A Year in the Merde, Stephen Clarke

Bantam, 2004, 335 pages, UK#9.99 pb, ISBN 0-593-05453-9

As a French-Canadian, watching England argue with France is a bit like being caught between squabbling parents: No matter if most of my family tree left France back when it still had a king, I just wish both of them would get along.  Fortunately, we live at a blessed era in history –one where the enmity between France and England has been reduced to humorous books and snarky blog posts telling us that either Paris or London are overrated.

As it turns out, I spent a bit of spring 2010 comparing the merits of both capital cities, and it’s only after coming back to London from Paris that I found a copy of Stephen Clarke’s A Year in the Merde.  This not-entirely-fictional comic novel follows the always-hilarious story of a young Englishman (Paul West) who takes a job in Paris.  The narrative of the book follows Paul’s first year in France, as he gets to understand and be further mystified by the French.  Various hijinks ensue, always with madcap results and just-as-always caused by characters exemplifying some kind of French flaw.  Had I read this book a month earlier, I would have been offended on behalf of France at its stereotyping of the French national character.  After coming back from Paris, however, I just find the entire novel spot-on funny.

Surliness, strikes, cheese, corruption and near-constant eroticism are the only constants of Clarke’s novel, but you will find that they’re more than enough to fill three hundred pages.  Our plucky Brit hero comes to France to impart some of his Anglo-protestant work ethic, but quickly finds out that it’s no match for ever-striking workers, haughty French waiters, passive-aggressive colleagues and the smouldering sexiness of just about every woman he meets. Clichés?  Well, yes.  But it doesn’t mean they’re not based on reality.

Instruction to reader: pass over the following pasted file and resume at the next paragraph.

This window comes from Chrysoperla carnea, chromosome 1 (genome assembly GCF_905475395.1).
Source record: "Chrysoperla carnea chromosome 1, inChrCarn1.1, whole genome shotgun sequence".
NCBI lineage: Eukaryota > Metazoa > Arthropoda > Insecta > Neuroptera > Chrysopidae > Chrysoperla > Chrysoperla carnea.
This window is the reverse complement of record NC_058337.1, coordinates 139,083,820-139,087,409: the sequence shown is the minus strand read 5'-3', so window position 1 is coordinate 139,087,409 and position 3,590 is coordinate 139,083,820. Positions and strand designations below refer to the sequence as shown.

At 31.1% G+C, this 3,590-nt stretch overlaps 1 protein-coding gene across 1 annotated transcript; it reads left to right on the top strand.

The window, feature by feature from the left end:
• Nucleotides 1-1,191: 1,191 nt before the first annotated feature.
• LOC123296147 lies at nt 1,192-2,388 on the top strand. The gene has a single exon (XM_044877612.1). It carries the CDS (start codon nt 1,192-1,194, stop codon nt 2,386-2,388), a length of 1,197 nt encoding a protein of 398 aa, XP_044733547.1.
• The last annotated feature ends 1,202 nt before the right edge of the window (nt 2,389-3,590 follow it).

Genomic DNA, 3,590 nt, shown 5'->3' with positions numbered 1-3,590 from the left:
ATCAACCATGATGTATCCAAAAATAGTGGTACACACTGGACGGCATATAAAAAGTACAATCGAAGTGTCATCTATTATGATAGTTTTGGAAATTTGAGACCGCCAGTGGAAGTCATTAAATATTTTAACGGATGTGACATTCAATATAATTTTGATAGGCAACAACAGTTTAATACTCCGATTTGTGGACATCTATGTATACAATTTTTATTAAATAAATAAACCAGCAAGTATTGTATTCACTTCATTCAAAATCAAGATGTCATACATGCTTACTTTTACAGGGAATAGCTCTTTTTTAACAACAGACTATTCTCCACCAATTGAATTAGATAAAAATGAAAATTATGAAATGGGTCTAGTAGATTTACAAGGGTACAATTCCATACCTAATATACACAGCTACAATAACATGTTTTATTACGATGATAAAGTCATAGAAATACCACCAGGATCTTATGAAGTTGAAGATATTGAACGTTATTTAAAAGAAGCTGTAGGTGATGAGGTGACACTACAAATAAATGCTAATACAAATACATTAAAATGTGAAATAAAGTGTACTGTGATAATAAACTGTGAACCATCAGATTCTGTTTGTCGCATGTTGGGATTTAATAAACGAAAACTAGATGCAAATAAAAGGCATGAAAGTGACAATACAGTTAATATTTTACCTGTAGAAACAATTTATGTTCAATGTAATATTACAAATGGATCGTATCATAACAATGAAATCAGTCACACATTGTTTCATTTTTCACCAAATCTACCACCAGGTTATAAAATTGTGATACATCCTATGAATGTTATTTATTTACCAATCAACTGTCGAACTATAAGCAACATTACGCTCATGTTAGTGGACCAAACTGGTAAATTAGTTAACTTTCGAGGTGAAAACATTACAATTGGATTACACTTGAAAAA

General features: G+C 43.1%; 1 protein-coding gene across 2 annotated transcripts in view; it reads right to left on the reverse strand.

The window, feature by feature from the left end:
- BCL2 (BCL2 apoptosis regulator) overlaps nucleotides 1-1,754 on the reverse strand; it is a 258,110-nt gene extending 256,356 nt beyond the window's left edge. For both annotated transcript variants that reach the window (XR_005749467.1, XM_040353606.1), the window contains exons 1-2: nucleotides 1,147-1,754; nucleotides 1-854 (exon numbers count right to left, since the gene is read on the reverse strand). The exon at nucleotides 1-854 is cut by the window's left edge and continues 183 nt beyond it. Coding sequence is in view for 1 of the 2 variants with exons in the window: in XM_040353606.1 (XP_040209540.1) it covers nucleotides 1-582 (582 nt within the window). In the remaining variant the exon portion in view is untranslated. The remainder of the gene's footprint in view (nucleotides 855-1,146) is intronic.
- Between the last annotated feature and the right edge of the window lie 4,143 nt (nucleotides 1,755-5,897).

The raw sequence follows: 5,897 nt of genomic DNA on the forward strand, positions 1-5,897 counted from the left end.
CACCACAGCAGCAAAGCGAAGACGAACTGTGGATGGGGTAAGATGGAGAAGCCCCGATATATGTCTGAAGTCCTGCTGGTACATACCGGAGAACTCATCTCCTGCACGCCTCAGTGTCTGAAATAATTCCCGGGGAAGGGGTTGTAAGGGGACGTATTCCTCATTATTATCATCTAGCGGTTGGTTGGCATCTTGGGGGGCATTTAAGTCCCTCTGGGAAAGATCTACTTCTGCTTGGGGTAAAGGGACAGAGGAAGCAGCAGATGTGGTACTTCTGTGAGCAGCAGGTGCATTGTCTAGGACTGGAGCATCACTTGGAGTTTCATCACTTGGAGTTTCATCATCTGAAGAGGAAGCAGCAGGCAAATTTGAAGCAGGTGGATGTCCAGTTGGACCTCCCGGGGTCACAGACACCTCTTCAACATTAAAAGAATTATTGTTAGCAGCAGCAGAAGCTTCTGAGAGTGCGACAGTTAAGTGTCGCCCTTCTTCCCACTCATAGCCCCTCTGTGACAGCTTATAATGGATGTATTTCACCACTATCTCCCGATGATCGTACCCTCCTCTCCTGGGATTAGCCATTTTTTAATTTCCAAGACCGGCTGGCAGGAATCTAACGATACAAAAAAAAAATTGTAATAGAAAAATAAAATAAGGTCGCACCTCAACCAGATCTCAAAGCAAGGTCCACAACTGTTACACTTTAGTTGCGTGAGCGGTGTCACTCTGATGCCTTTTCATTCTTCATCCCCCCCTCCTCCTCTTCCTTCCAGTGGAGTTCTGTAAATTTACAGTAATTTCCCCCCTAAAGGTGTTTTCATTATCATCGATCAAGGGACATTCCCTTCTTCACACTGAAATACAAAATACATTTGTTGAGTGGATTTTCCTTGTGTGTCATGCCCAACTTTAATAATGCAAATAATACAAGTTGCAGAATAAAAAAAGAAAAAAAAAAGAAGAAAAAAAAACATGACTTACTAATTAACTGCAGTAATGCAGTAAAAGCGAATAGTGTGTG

What really counts is what Clarke chooses to do with them.  An idyll with the boss’ daughter leads him to a seemingly perfect country house purchase opportunity which eventually turns sour when it uncovers a complex mess of political influence, back-scratching and outright corruption.  A seemingly sweet deal for an apartment (much sex included) blows up spectacularly, leaving him in the street with only a foreign cleaning lady to help him out.  He falls sick at the moment there’s a pharmacist’s strike.  All of his girlfriends eventually reveal other boyfriends.  It just goes on like that.  Fortunately, the readers are the net beneficiaries of Paul’s misfortunes, smiling from beginning to end.

Like the best humour books, it zips by at a pace that will make readers wish it had gone on just a bit longer.  The prose is amusing, the many characters and bit-players are well-portrayed, and the asides about Paris have a well-worn quality that betrays Clarke’s long experience with the city.  How much of the book is true?  A bit more than half, says Clarke, although one notices that having spent twelve years in France, he was able to condense a lot of material in just twelve months of hell for his stand-in hero.

As a look at France and Parisians, it’s quite a bit insulting, but also affectionately tongue-in-cheek.  Originally written for British readers, A Year in the Merde has since found international success and even, yes, a French translation named God Save la France.  (A quick check of the amazon.fr’s user ratings for the book reveal that it’s been received quite a bit better than you’d expect: “sympa et très british” says a sample review.)  Call it a must-read for anyone coming back from Paris or on their way there.  At the very least, this is one book where it’s a relief if the reality fails to match the fiction.

[March 2011: Follow up Merde Actually is markedly less interesting, in part because it shits gears from one-shot hilarity to ongoing romantic comedy.  Romance is one of those genres where “happily ever after” is preferable to all other alternatives, and it’s not quite as amusing to see Paul go through another number of girlfriends in the sequel. The novel, inevitably, doesn’t feel as fresh or compelling as the first one, and it’s easy to feel as if the first book said everything that could be said about France as seen from an Englishman’s perspective.  Oh, the writing is accessible and the entire book is amusing… but at a basic and forgettable level.  There are now two further novels in the series, but I’m in no hurry to read them.  Used book sales will provide… eventually.]

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